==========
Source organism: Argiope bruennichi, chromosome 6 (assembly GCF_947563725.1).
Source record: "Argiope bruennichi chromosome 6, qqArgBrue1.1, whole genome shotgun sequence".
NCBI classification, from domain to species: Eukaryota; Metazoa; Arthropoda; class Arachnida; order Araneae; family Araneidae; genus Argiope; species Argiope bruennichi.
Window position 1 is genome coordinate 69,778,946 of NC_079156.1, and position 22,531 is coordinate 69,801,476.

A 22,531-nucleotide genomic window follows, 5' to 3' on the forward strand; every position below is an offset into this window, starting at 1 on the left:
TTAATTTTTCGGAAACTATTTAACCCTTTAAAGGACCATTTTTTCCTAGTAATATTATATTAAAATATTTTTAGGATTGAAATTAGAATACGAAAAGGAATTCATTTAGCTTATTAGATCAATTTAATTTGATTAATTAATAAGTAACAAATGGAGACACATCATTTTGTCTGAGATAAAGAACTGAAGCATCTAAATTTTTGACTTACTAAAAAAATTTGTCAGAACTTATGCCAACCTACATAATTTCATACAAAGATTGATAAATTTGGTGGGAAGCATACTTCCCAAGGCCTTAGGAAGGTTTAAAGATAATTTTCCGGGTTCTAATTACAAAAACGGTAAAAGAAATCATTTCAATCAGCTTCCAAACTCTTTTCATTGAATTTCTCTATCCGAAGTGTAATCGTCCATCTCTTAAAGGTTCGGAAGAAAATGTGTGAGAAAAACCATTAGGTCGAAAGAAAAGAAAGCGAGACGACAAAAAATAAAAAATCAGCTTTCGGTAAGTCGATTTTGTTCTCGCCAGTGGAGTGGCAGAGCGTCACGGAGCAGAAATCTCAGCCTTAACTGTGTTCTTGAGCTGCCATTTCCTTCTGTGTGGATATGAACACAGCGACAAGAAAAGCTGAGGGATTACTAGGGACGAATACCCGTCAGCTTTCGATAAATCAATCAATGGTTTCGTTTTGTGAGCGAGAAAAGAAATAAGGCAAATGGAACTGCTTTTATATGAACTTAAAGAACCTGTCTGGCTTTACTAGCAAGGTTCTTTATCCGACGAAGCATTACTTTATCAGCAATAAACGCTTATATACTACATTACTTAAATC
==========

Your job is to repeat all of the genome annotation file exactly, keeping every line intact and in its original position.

Source organism: Argiope bruennichi, chromosome 6 (assembly GCF_947563725.1).
Source record: "Argiope bruennichi chromosome 6, qqArgBrue1.1, whole genome shotgun sequence".
NCBI classification, from domain to species: Eukaryota; Metazoa; Arthropoda; class Arachnida; order Araneae; family Araneidae; genus Argiope; species Argiope bruennichi.
Window position 1 is genome coordinate 69,778,946 of NC_079156.1, and position 22,531 is coordinate 69,801,476.

A 22,531-nucleotide genomic window follows, 5' to 3' on the forward strand; every position below is an offset into this window, starting at 1 on the left:
TTAATTTTTCGGAAACTATTTAACCCTTTAAAGGACCATTTTTTCCTAGTAATATTATATTAAAATATTTTTAGGATTGAAATTAGAATACGAAAAGGAATTCATTTAGCTTATTAGATCAATTTAATTTGATTAATTAATAAGTAACAAATGGAGACACATCATTTTGTCTGAGATAAAGAACTGAAGCATCTAAATTTTTGACTTACTAAAAAAATTTGTCAGAACTTATGCCAACCTACATAATTTCATACAAAGATTGATAAATTTGGTGGGAAGCATACTTCCCAAGGCCTTAGGAAGGTTTAAAGATAATTTTCCGGGTTCTAATTACAAAAACGGTAAAAGAAATCATTTCAATCAGCTTCCAAACTCTTTTCATTGAATTTCTCTATCCGAAGTGTAATCGTCCATCTCTTAAAGGTTCGGAAGAAAATGTGTGAGAAAAACCATTAGGTCGAAAGAAAAGAAAGCGAGACGACAAAAAATAAAAAATCAGCTTTCGGTAAGTCGATTTTGTTCTCGCCAGTGGAGTGGCAGAGCGTCACGGAGCAGAAATCTCAGCCTTAACTGTGTTCTTGAGCTGCCATTTCCTTCTGTGTGGATATGAACACAGCGACAAGAAAAGCTGAGGGATTACTAGGGACGAATACCCGTCAGCTTTCGATAAATCAATCAATGGTTTCGTTTTGTGAGCGAGAAAAGAAATAAGGCAAATGGAACTGCTTTTATATGAACTTAAAGAACCTGTCTGGCTTTACTAGCAAGGTTCTTTATCCGACGAAGCATTACTTTATCAGCAATAAACGCTTATATACTACATTACTTAAATC